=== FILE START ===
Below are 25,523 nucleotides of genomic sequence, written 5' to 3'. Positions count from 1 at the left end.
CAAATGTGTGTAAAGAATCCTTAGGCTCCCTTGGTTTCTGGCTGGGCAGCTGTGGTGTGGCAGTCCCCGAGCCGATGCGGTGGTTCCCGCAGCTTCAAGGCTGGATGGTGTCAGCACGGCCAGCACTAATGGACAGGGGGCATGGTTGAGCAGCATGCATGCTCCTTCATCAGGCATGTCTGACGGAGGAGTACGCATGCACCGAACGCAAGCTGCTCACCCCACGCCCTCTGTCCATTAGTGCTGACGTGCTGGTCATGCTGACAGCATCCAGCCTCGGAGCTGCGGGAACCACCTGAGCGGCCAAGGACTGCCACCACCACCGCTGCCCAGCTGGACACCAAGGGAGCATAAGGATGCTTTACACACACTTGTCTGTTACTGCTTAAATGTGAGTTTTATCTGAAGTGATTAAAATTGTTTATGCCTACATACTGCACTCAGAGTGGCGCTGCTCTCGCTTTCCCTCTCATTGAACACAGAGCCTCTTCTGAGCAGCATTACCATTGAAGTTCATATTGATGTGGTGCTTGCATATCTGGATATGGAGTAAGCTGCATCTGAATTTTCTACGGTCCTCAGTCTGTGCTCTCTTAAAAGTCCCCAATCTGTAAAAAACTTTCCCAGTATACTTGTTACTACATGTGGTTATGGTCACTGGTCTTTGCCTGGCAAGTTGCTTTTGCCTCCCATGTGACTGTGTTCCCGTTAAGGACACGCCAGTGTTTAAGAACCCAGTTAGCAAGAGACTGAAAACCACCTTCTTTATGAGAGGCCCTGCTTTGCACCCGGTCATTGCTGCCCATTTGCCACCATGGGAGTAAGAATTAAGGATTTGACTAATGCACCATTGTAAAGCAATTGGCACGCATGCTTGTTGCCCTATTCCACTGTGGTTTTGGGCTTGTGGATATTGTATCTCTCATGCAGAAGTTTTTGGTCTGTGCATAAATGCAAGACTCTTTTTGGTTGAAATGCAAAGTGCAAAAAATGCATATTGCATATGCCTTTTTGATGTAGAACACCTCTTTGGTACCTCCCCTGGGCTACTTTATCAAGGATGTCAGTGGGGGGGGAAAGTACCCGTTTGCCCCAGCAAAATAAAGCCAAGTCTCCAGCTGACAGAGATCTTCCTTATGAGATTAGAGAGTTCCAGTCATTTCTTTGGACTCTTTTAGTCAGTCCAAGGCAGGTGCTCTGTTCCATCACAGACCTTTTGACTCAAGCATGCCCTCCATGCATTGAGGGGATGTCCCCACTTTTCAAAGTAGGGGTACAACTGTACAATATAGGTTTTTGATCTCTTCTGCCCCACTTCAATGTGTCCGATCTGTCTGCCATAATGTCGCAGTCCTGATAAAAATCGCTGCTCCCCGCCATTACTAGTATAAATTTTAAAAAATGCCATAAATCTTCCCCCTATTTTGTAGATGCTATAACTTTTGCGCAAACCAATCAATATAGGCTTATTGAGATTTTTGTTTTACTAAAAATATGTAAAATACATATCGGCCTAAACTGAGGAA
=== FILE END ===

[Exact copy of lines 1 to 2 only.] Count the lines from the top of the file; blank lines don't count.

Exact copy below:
Below are 25,523 nucleotides of genomic sequence, written 5' to 3'. Positions count from 1 at the left end.
CAAATGTGTGTAAAGAATCCTTAGGCTCCCTTGGTTTCTGGCTGGGCAGCTGTGGTGTGGCAGTCCCCGAGCCGATGCGGTGGTTCCCGCAGCTTCAAGGCTGGATGGTGTCAGCACGGCCAGCACTAATGGACAGGGGGCATGGTTGAGCAGCATGCATGCTCCTTCATCAGGCATGTCTGACGGAGGAGTACGCATGCACCGAACGCAAGCTGCTCACCCCACGCCCTCTGTCCATTAGTGCTGACGTGCTGGTCATGCTGACAGCATCCAGCCTCGGAGCTGCGGGAACCACCTGAGCGGCCAAGGACTGCCACCACCACCGCTGCCCAGCTGGACACCAAGGGAGCATAAGGATGCTTTACACACACTTGTCTGTTACTGCTTAAATGTGAGTTTTATCTGAAGTGATTAAAATTGTTTATGCCTACATACTGCACTCAGAGTGGCGCTGCTCTCGCTTTCCCTCTCATTGAACACAGAGCCTCTTCTGAGCAGCATTACCATTGAAGTTCATATTGATGTGGTGCTTGCATATCTGGATATGGAGTAAGCTGCATCTGAATTTTCTACGGTCCTCAGTCTGTGCTCTCTTAAAAGTCCCCAATCTGTAAAAAACTTTCCCAGTATACTTGTTACTACATGTGGTTATGGTCACTGGTCTTTGCCTGGCAAGTTGCTTTTGCCTCCCATGTGACTGTGTTCCCGTTAAGGACACGCCAGTGTTTAAGAACCCAGTTAGCAAGAGACTGAAAACCACCTTCTTTATGAGAGGCCCTGCTTTGCACCCGGTCATTGCTGCCCATTTGCCACCATGGGAGTAAGAATTAAGGATTTGACTAATGCACCATTGTAAAGCAATTGGCACGCATGCTTGTTGCCCTATTCCACTGTGGTTTTGGGCTTGTGGATATTGTATCTCTCATGCAGAAGTTTTTGGTCTGTGCATAAATGCAAGACTCTTTTTGGTTGAAATGCAAAGTGCAAAAAATGCATATTGCATATGCCTTTTTGATGTAGAACACCTCTTTGGTACCTCCCCTGGGCTACTTTATCAAGGATGTCAGTGGGGGGGGAAAGTACCCGTTTGCCCCAGCAAAATAAAGCCAAGTCTCCAGCTGACAGAGATCTTCCTTATGAGATTAGAGAGTTCCAGTCATTTCTTTGGACTCTTTTAGTCAGTCCAAGGCAGGTGCTCTGTTCCATCACAGACCTTTTGACTCAAGCATGCCCTCCATGCATTGAGGGGATGTCCCCACTTTTCAAAGTAGGGGTACAACTGTACAATATAGGTTTTTGATCTCTTCTGCCCCACTTCAATGTGTCCGATCTGTCTGCCATAATGTCGCAGTCCTGATAAAAATCGCTGCTCCCCGCCATTACTAGTATAAATTTTAAAAAATGCCATAAATCTTCCCCCTATTTTGTAGATGCTATAACTTTTGCGCAAACCAATCAATATAGGCTTATTGAGATTTTTGTTTTACTAAAAATATGTAAAATACATATCGGCCTAAACTGAGGAA